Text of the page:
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# logic puzzles - PowerPoint PPT Presentation

Logic Puzzles. Miran Kim Ben Seelbinder Matthew Sgambati. What are logic puzzles?. “A puzzle deriving from the mathematics field of deduction” Produced by Charles Lutwidge Dodgson A puzzle that can be solved using logical reasoning It helps work with rules of logic (and, or, xor, etc.)

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### Logic Puzzles

Miran Kim

Ben Seelbinder

Matthew Sgambati

• “A puzzle deriving from the mathematicsfield of deduction”

• Produced by Charles Lutwidge Dodgson

• A puzzle that can be solved using logicalreasoning

• It helps work with rules of logic (and, or, xor, etc.)

• Programs that carry out logical reasoninguse these puzzles to illustrate capabilities

• High School dropout who gota Ph.D. in logic at Princeton

• Wrote many books on logic puzzles such as Alice in Puzzle-Land and To Mock a Mockingbird

• Most famous for his “Knightsand Knaves Problem”

Raymond Smullyan

I don’t lie!

Neitherdo I!

• Encounter two people

• Knights always tell the truth

• Knaves always lie

• Figure out whether each person is a knightor a knave from their statements

• Example: A says, “At least one of us is aknave” and B says nothing

A says “At least one of us is a knave” and B says nothing.

P(x): x is a knight

¬P(x): x is a knave

Suppose A is a knave.

¬P(A) ⇔ T

What A says must be false

¬P(A) ∨ ¬P(B) ⇔ F

Check:

¬P(A) ∨ ¬P(B) ⇔ T ∨ ¬P(B) ⇔ T

A is a knight and what A says must be true.

P(A)

¬P(A) ∨ ¬P(B)

∴¬P(B)

Impossible

A is a knight.

B is a knave.

A says “The two of us are both knight” and B says “A is a knave.”

P(x): x is a knight

¬P(x): x is a knave

Suppose A is a knight.

P(A) ⇔ T

What A says must be true

P(A)∧P(B) ⇔ T

P(B) ⇔ T

However, B says

¬P(A) ⇔ T

P(A) ⇔ F

A is a knave and what A says is false.

¬P(A) ⇔ T

P(A)∧P(B) ⇔ F ∧P(B) ⇔ F

B is a knight because his statement (A is a knave) is true.

Impossible

A is a knave.

B is a knight.

A says, “I am a knave or B is a knight” and B says nothing.

• A is a knight

• B is a knight

Both A and B say, “I am a knight.”

A says, “We are both knaves” and B says nothing.

• A is a knave

• B is a knight

A says, “B is a knight” and B says, “The two of us are opposite types.”

• A is a knave

• B is a knave

Knight, Knave and Spy Problemfrom Alice in Puzzle-Land

Added rule: Spy can lie or tell the truth.

There is one spy, one knight, and one knave.

A says that C is a knave. B says that A is a knight. C says “I am the spy.”

Which one is the spy, which one is the knight, which one is the knave?

Knight(x): x is a knight

Knave(x): x is a knave

Spy(x): x is a spy

From C’s statement, C can’t be a knight because a knight never lie about his identity.

Therefore, C is either a knave or a spy.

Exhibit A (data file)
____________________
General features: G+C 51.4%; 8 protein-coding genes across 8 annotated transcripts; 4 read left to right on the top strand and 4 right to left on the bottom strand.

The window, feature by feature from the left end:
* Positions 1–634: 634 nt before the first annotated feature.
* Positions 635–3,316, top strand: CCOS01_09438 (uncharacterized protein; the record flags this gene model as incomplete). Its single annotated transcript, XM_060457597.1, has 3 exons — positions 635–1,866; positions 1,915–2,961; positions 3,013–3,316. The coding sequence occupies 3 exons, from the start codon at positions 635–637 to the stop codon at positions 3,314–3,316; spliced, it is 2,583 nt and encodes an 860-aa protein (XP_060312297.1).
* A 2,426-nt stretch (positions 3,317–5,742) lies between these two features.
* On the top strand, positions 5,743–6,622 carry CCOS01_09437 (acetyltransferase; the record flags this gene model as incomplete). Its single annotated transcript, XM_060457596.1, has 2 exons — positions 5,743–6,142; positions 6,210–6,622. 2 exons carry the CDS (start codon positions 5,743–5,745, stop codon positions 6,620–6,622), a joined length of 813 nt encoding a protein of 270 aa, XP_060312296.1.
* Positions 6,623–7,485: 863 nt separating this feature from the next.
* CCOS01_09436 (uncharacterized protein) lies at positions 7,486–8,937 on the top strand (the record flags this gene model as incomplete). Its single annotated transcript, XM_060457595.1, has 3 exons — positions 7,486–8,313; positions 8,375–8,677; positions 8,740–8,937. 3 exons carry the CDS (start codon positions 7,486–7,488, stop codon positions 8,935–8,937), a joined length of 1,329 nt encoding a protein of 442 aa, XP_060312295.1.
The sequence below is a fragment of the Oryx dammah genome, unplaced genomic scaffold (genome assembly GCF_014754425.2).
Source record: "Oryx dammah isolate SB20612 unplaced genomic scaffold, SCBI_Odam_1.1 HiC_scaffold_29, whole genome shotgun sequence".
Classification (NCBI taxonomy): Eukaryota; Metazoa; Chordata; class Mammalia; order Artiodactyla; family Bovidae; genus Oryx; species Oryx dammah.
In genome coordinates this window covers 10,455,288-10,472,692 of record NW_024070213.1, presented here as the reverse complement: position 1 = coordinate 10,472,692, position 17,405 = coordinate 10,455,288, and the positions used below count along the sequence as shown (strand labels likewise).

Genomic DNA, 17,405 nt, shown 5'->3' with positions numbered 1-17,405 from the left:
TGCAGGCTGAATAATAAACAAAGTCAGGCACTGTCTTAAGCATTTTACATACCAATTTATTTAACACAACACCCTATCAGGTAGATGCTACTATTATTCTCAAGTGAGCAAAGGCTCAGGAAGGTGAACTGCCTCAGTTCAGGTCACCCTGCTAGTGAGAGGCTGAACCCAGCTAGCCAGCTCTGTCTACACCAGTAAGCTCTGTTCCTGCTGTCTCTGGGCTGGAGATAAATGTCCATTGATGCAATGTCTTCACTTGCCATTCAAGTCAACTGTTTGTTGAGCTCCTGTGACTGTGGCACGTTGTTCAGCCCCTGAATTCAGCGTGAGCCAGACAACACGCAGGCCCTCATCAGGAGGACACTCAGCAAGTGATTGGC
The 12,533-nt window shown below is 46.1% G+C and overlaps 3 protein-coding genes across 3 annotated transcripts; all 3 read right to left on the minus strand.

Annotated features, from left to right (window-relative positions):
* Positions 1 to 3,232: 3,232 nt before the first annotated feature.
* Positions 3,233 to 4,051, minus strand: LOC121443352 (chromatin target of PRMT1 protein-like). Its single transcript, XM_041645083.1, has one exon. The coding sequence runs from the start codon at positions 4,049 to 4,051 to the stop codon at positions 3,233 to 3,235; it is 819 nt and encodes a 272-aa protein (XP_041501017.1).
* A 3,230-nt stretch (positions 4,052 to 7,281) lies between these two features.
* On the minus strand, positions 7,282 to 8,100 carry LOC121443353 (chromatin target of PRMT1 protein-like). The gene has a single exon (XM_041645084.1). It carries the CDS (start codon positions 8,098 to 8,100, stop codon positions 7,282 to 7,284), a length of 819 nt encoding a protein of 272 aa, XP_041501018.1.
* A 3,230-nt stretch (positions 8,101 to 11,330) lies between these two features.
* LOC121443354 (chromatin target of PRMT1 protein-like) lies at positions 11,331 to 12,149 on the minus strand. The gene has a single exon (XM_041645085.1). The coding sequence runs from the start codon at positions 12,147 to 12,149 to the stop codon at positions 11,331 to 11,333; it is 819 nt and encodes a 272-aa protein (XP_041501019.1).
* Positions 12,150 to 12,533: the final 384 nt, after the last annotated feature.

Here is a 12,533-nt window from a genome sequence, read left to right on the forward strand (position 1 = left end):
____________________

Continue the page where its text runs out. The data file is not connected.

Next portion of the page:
Knight, Knave and Spy Problem cont.from Alice in Puzzle-Land

There is one spy, one knight, and one knave.

A says that C is a knave. B says that A is a knight. C says “I am the spy.”

Suppose C is a spy.

¬Knight(C) ∧ ¬Knave(C) ∧ Spy(C) ⇔ T

¬Knave(C) ⇔ T (simplification)

Knave(C) ⇔F

What A says is false, so A is knave.

¬Knight(A) ∧ Knave(A) ∧ ¬ Spy(A) ⇔ T

¬Knight(A) ⇔ T (simplification)

B must be a knight, and what B says must be true.

Check:

Knight(A) ⇔ T

¬Knight(A) ⇔ F

Impossible

∴ C isn’t a spy.

C is a knave.

A is telling the truth, so A is a knight.

B is a spy.

Multiple Choice Help

You encounter a problem on an exam with only answer choices, the question has been omitted. Here are the answers:

We may determine the correct answer using discrete math

• R(x): Answer x is right

• The correct answer must be the only one

Suppose A correct ( R(A) = True ), we have the following answers:

• R(A) ⇔ T ⇔ True

• R(A) ∨ ¬R(B) ⇔ T ∨ F ⇔ True

• ¬R(B) ∨ ¬R(C) ⇔ F ∨ F ⇔ False

Knowing this may only have one correct answer, we can determine that this answer is not right.

False

Multiple Choice Help

Suppose R(B) = True

• ¬R(A) ⇔ F ⇔ False

• ¬R(A) ∨ R(B) ⇔ F ∨ T ⇔ True

• R(B) ∨ ¬R(C) ⇔ T ∨ F ⇔ True

Suppose R(C) = True

• ¬R(A) ⇔ F ⇔ False

• ¬R(A) ∨ ¬R(B) ⇔ F ∨ F ⇔ False

• ¬R(B) ∨ R(C) ⇔ F ∨ T ⇔ True

Comparing each solution, we know that the correct answer must be C. We didn’t have to look at the question!

Which statement is false (assuming only one is false)?

• Statement D is true

• Statement A is false

• Statement B is false

• Statement C is true

When statement B is true, it results in statement A being false,which results in statement D being false also. This results in more than one false statement, so statement B is the false one.

• What are logic puzzles?

• Who started logic puzzles?

• The master of logic puzzles

• Knights and Knaves

• Method of thinking for logic puzzles

Questions?

• The next question with the same answer as this one is: (A) 2    (B) 3    (C) 4    (D) 5

• The first question with answer C is: (A) 1    (B) 2    (C) 3    (D) 4

• The last question with answer A is: (A) 5    (B) 6    (C) 7    (D) 8

• The number of questions with answer D is: (A) 1    (B) 2    (C) 3    (D) 4

• The answer occurring the most is (if tied, first alphabetically): (A) A    (B) B    (C) C    (D) D

• The first question with the same answer as the question following it is: (A) 2    (B) 3    (C) 4    (D) 5

• The answer occurring the least is (if tied, last alphabetically): (A) A    (B) B    (C) C    (D) D

• The highest possible score on this test is:(A) 5    (B) 7    (C) 6    (D) 8